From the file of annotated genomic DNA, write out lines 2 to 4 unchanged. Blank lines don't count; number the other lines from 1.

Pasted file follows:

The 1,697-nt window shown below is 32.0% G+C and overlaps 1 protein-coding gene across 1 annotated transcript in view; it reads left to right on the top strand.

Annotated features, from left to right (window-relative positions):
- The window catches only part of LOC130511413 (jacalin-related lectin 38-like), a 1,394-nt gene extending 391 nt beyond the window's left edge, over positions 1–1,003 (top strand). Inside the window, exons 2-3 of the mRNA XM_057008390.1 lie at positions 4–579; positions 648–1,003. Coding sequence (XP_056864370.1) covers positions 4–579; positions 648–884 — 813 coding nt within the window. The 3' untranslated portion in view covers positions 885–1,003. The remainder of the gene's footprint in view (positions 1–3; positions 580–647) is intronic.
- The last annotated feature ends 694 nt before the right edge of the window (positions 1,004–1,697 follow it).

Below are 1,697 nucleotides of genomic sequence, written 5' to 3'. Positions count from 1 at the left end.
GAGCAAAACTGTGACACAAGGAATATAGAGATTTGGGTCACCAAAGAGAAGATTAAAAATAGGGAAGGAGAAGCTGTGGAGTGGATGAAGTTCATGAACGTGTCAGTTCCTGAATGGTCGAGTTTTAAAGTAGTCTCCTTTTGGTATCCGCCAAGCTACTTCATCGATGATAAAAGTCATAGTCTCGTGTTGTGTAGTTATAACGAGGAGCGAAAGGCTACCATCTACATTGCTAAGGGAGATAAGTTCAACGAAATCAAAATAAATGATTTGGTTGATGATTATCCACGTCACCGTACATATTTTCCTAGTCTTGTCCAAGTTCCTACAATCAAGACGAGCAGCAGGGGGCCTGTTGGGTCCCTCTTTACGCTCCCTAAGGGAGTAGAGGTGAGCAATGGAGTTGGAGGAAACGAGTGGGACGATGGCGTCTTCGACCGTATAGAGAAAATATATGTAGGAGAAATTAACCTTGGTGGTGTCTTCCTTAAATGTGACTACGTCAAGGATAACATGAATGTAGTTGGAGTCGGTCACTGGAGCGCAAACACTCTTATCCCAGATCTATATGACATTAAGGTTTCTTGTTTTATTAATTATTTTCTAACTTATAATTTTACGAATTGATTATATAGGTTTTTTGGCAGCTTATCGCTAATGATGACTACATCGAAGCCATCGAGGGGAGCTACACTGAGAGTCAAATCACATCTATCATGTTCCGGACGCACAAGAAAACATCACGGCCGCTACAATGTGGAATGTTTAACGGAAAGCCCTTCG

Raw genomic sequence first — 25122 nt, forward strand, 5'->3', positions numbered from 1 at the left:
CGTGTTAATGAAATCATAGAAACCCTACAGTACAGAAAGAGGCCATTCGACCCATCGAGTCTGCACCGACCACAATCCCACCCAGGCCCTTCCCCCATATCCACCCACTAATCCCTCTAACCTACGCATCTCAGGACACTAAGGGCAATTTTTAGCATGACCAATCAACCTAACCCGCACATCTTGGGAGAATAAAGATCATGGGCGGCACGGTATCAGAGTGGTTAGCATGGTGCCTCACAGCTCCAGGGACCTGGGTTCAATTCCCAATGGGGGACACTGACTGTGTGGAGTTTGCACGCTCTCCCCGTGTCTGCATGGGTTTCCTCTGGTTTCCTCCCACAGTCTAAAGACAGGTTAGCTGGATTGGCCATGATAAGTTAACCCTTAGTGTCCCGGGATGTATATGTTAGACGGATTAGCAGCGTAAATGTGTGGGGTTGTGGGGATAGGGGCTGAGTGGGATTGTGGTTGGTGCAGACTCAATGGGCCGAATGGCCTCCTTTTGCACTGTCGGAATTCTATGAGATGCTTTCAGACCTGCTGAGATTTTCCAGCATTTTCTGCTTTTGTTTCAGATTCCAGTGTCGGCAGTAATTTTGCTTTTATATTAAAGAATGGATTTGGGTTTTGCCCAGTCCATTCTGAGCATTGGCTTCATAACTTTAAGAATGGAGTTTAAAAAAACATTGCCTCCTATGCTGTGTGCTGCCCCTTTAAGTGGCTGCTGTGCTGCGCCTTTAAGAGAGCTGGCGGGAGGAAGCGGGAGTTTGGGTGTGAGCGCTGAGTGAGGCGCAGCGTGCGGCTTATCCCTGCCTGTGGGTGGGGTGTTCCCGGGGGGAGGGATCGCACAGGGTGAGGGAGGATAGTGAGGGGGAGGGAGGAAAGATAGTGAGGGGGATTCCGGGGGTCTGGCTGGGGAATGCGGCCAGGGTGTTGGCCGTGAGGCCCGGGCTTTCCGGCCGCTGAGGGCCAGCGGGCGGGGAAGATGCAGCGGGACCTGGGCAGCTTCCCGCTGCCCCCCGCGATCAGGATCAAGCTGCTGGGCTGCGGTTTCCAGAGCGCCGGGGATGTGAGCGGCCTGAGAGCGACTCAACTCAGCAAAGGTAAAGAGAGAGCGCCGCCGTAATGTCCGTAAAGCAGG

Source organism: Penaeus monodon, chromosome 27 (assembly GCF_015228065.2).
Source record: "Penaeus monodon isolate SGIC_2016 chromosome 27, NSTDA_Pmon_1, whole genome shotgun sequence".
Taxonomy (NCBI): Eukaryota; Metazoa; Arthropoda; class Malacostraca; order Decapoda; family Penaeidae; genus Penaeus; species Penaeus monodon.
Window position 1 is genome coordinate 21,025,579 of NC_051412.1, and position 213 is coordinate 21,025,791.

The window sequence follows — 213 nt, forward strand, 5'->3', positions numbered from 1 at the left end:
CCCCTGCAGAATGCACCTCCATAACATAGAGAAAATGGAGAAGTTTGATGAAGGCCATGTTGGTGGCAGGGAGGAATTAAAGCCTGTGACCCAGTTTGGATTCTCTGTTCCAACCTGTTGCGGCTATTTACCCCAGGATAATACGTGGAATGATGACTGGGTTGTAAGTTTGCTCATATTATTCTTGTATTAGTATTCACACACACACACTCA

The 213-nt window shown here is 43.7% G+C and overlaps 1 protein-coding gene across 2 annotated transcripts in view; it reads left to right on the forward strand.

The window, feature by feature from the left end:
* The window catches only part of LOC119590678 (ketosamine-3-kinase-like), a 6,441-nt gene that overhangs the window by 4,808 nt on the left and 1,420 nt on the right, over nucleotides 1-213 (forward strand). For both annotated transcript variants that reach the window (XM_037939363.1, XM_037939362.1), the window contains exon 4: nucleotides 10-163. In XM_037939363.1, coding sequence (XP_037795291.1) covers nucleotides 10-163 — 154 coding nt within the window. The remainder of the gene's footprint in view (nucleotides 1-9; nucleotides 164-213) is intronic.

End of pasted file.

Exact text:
Annotated features, from left to right (window-relative positions):
- The window catches only part of LOC130511413 (jacalin-related lectin 38-like), a 1,394-nt gene extending 391 nt beyond the window's left edge, over positions 1–1,003 (top strand). Inside the window, exons 2-3 of the mRNA XM_057008390.1 lie at positions 4–579; positions 648–1,003. Coding sequence (XP_056864370.1) covers positions 4–579; positions 648–884 — 813 coding nt within the window. The 3' untranslated portion in view covers positions 885–1,003. The remainder of the gene's footprint in view (positions 1–3; positions 580–647) is intronic.
- The last annotated feature ends 694 nt before the right edge of the window (positions 1,004–1,697 follow it).